City Club of C.O. joins the debate over drones
New technology pits privacy vs. economics, usefulness
Oregon lawmakers recently passed a bill to regulate the use of drones, saying police cannot use them without a warrant, unless it's an emergency.
It's a controversial issue here in Oregon and across the United States.
On Thursday, the City Club of Central Oregon brought the debate to Bend.
"Cameras can sense nitrogen levels, nutrition levels and water," said Josh Brundgardt, the director of unmanned systems at Bend drone management company PARADIGM.
Collins Hemingway, the former chair of Economic Development for Central Oregon's Aviation Recruitment Committee Collins Hemingway said, "(Drones can help in) things like firefighting, forest management, wildlife management."
Perhaps the most controversial topic, is the use of drones by government officials and law enforcement.
Although Bend police don't currently have any unmanned aerial vehicles (UAVs), Police Chief Jeff Sale said the technology would greatly assist police in public safety and rescues.
"(It could be) a platform where we can see what's going on before we start sending our people in there," Sales said.
And with hundreds of potential uses, the sky's the limit for drones.
As the technology evolves faster than laws and regulations, economics, usefulness and privacy are caught in the balancing act.
"It is one of the biggest privacy issues certainly in the state and in the nation at this point," said American Civil Liberties Union Oregon Chapter attorney Becky Straus.
Straus said this year, 42 states proposed legislation to regulate the use of drones, and Oregon was one of six states that have passed new laws so far this year.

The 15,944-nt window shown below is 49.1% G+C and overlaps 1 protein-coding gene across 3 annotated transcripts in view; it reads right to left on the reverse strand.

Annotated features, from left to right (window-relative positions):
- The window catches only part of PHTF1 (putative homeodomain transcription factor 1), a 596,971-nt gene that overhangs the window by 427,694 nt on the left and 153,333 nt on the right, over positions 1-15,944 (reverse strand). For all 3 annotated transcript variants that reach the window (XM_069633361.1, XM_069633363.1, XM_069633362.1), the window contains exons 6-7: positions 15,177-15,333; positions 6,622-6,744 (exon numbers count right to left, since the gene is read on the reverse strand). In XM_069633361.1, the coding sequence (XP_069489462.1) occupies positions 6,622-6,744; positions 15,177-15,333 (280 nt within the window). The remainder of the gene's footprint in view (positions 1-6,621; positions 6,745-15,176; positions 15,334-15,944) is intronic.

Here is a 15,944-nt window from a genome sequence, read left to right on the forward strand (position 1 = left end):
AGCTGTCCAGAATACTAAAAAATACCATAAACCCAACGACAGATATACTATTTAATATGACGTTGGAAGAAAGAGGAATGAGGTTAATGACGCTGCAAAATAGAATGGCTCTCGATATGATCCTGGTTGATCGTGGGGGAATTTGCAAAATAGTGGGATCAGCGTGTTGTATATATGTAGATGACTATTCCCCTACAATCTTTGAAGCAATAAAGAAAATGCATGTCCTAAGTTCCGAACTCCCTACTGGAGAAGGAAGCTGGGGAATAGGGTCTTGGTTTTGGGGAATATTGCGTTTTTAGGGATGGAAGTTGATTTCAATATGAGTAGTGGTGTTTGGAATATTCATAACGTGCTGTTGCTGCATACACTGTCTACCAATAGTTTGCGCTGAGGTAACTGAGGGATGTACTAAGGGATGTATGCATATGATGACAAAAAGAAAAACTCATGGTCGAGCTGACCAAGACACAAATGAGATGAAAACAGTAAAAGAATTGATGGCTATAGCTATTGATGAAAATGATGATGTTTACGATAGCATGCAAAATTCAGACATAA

In Oregon, the law mandates police can't use drones to get information without a warrant -- except for emergencies.
While Sale said he understands the concern for privacy and that the concerns are legitimate, he also thinks it's not much different than similar technology already routinely used.
"It's no different in my view than when we want to put cameras in public places," Sale said.
While some focus on privacy, others look at the dollar signs and prospect of new industry.
"In Central Oregon alone, if we were able to get a test site and develop this industry, there would probably be at least 400 jobs. Statewide, we think it could be 1,400, probably more," Hemingway said.
There are a few companies in Central Oregon already in the business.
"(Our company is)developing the technology and sensors to go over agricultural fields, specifically potatoes at this point, and look at nitrogen levels and look at irrigation," Brungardt said.
Central Oregon is one of six potential testing sites being considered by the federal government to test drones.
The Federal Aviation Administration hopes to have domestic drones in the airspace by 2015.
The new Oregon rules say it's illegal to use drones as weapons. It's also illegal to operate a drone over someone's private property outside of federal airspace.
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